Comment: Re:K-12 Teacher (Score 1) 420

by fermion (#49655175) Attached to: Ask Slashdot: Moving To an Offshore-Proof Career?
There long term job is a myth that was true for some semi skilled workers many years ago, but right now most of us are going to have many careers in our lifetime. Age discrimination in IT starts at 40. Automation is probably more of a threat to many jobs than offshoring. And if you think you are going to be a teacher for a lifetime, think again. Teachers unions have become so weak that administration is increasing free to make a teachers life so miserable the teacher will choose to quite. That and wages for a college educated, felony free, drug free, social media faux pas free, person is so low that most who expect a good lifestyle can't make it. So the defense to this is to be very good at what you do, but more important very flexible.

Comment: other benifits? (Score 1) 99

by fermion (#49624079) Attached to: Ask Slashdot: Most Chromebook-Like Unofficial ChromeOS Experience?
It seems to me the attraction of a chromebook is a solid state, light, durable machine for around $200,with wifi, and immediate start up, and all day battery life. The weight is around a MacBook Air, but at 1/5 the price. So I do not see how repurposing a laptop will result in any advantage other then integration with the Google stack. Using a chrome browser and logging in would accomplish much of this. Ubuntu seems to have variations that have recommended usage at or below 2GB.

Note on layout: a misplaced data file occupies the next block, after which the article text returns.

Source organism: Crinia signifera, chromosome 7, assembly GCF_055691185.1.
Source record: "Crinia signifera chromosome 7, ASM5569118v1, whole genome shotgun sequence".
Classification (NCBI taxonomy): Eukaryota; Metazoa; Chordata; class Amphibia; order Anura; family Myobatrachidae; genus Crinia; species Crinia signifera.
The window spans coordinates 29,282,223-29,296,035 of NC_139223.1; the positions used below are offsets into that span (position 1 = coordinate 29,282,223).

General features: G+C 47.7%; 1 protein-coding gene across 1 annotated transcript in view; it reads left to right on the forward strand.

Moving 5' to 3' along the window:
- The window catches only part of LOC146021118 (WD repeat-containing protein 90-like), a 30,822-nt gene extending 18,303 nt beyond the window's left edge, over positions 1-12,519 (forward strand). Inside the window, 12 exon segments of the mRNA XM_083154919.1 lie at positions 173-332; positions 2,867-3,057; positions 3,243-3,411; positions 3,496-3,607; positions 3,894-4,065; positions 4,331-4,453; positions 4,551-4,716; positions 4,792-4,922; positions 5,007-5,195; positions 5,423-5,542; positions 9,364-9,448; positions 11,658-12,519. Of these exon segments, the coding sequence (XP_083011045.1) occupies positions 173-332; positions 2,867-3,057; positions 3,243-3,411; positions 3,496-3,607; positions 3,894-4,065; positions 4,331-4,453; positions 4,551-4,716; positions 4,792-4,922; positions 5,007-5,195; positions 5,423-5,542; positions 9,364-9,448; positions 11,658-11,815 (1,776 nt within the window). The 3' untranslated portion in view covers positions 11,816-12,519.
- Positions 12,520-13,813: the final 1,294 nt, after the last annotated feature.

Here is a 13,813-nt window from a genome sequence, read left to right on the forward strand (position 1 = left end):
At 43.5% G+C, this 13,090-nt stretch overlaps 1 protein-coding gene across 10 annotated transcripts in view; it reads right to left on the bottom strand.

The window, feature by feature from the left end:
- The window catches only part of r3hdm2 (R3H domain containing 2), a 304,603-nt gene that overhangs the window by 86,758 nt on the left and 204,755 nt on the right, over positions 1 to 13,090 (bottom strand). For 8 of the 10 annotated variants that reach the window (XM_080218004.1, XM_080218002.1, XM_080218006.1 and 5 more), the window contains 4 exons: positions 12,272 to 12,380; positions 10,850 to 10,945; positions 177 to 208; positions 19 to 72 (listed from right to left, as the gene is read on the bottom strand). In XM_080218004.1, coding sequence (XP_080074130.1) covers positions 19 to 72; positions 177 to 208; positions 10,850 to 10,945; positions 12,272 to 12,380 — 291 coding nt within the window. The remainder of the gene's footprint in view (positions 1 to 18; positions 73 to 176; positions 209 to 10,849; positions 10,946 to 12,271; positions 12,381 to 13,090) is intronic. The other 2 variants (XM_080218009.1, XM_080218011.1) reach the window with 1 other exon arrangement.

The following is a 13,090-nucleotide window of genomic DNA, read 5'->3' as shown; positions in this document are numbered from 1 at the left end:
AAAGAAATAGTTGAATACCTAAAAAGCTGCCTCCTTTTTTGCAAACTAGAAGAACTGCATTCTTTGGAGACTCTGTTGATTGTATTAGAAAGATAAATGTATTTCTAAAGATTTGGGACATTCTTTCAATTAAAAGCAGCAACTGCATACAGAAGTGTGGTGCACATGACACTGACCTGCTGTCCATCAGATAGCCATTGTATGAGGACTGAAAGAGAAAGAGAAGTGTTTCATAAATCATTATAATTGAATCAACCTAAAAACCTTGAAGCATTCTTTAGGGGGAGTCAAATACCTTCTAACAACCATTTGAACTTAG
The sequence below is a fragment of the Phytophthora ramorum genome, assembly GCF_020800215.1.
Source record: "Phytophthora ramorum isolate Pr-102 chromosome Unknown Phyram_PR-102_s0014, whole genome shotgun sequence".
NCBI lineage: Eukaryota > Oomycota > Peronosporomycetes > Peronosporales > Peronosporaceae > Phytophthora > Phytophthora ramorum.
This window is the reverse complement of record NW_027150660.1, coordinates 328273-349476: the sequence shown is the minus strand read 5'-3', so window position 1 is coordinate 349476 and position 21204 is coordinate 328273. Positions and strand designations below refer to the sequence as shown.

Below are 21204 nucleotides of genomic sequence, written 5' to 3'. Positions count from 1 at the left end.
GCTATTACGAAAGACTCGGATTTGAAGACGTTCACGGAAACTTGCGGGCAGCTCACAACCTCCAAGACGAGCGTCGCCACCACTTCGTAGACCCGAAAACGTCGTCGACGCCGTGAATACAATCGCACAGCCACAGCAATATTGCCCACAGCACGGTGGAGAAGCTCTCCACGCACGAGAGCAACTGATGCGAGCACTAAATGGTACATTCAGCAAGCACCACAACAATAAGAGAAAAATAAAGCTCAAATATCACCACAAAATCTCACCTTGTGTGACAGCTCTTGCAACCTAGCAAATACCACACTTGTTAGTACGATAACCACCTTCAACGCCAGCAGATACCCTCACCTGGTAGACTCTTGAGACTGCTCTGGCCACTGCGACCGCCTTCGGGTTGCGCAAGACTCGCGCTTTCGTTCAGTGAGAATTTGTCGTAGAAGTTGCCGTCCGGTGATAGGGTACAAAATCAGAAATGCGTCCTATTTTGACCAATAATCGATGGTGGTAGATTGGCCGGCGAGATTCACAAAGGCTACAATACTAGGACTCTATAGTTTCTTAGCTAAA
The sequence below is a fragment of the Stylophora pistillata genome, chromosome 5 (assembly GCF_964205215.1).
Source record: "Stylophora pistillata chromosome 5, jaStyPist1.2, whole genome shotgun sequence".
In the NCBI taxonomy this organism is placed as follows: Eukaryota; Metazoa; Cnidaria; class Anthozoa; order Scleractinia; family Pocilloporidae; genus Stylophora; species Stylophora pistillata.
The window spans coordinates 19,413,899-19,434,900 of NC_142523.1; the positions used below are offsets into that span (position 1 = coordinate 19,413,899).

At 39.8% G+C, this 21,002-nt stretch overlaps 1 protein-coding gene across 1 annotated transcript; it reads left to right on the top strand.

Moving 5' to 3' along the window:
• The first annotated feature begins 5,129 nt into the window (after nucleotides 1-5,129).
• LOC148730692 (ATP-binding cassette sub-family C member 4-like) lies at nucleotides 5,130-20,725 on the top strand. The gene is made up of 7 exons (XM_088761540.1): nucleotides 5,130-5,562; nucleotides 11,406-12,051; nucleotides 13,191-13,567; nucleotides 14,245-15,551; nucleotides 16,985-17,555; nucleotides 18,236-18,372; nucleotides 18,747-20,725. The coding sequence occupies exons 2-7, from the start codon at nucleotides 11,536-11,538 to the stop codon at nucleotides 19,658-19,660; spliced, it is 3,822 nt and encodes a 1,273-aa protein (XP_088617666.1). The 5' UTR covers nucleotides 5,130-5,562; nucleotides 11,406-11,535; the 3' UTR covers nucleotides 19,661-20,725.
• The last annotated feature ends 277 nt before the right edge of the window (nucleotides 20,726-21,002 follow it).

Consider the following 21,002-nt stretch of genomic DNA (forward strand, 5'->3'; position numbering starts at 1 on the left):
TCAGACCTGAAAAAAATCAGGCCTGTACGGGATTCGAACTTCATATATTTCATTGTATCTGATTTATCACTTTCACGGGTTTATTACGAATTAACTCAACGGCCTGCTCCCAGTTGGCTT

Comment: Is this the ob luddite post of the day? (Score 1) 109

First, to criticize the computer marking of exams one has understand the human process. In the human process readers are trained to use a rubric to award points for the presence of certain attributes. On objective subjects like maths and science, the readers will generally train until everyone gets the same score for the same work. On less objective tests, some variation is tolerated. For instance on my GRE essay, I receive two different scores that were averaged. It was the same essay, and from an assessment point of view the variation in grade is purely attributed to the personal preference of the reader.

Therefore the only task of those who write software to grade essays is that the variation of the machine is no worse that the variations of the humans. There is some success in this. Edx has a module that will grade essays. As far as I know the value in this is quicker and more uniform feedback for practice essays. Of course humanities majors, who have generally have minimal understanding of advanced technology, hate it. This, of course, includes journalists.

This is not to say that computer graded essays are going to be as good of an assessment as human graded essays. However, it may be good enough, and better than other objective measures, such as fill in the bubble tests. In fact anything that minimizes the cost of open ended free response assessment is going to benefit anyone. Securing multiple guess test is very expensive, and the value of them are highly questionable. They tend to overestimate the value of student how have vague passive knowledge, and underestimate the value of those who have an ability to actively apply knowledge.

The Force is what holds everything together. It has its dark side, and it has its light side. It's sort of like cosmic duct tape.